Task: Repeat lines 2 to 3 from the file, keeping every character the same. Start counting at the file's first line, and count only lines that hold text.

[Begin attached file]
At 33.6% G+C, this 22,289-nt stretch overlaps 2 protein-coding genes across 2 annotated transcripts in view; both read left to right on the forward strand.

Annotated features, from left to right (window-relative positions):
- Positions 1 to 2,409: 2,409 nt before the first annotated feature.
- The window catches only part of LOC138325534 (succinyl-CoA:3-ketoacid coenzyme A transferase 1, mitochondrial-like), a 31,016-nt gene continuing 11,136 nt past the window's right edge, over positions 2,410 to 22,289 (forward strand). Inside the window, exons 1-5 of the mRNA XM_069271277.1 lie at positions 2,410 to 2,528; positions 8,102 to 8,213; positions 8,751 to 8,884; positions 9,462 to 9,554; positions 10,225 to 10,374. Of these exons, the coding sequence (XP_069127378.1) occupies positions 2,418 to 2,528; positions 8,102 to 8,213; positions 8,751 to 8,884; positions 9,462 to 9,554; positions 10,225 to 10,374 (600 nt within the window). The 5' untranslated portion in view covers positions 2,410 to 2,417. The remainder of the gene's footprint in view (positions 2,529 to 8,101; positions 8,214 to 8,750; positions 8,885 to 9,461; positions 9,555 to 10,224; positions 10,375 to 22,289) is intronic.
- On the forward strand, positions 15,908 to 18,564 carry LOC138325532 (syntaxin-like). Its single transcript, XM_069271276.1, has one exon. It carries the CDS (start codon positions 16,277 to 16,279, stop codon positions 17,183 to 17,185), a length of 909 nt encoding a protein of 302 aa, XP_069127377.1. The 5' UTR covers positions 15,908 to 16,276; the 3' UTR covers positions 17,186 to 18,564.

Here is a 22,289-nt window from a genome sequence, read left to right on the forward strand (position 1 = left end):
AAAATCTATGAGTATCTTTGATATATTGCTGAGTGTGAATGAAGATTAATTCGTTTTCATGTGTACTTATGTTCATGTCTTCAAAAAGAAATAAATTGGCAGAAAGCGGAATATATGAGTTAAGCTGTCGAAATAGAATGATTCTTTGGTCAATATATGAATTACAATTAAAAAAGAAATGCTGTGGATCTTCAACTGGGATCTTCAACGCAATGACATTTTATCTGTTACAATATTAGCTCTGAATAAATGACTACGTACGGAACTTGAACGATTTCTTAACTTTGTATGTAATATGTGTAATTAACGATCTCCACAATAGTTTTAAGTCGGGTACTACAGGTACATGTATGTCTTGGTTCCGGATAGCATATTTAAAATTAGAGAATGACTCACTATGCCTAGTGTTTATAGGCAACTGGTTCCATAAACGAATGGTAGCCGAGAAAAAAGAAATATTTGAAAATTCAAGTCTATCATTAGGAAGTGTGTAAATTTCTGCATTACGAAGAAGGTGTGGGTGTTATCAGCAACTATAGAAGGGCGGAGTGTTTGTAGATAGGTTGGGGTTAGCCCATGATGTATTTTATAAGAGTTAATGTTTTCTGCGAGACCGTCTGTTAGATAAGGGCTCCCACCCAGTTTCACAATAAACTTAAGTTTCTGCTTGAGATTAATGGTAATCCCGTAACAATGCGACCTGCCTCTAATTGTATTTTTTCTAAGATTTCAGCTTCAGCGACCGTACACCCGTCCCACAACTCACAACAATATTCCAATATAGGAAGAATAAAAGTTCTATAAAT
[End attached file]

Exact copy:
Annotated features, from left to right (window-relative positions):
- Positions 1 to 2,409: 2,409 nt before the first annotated feature.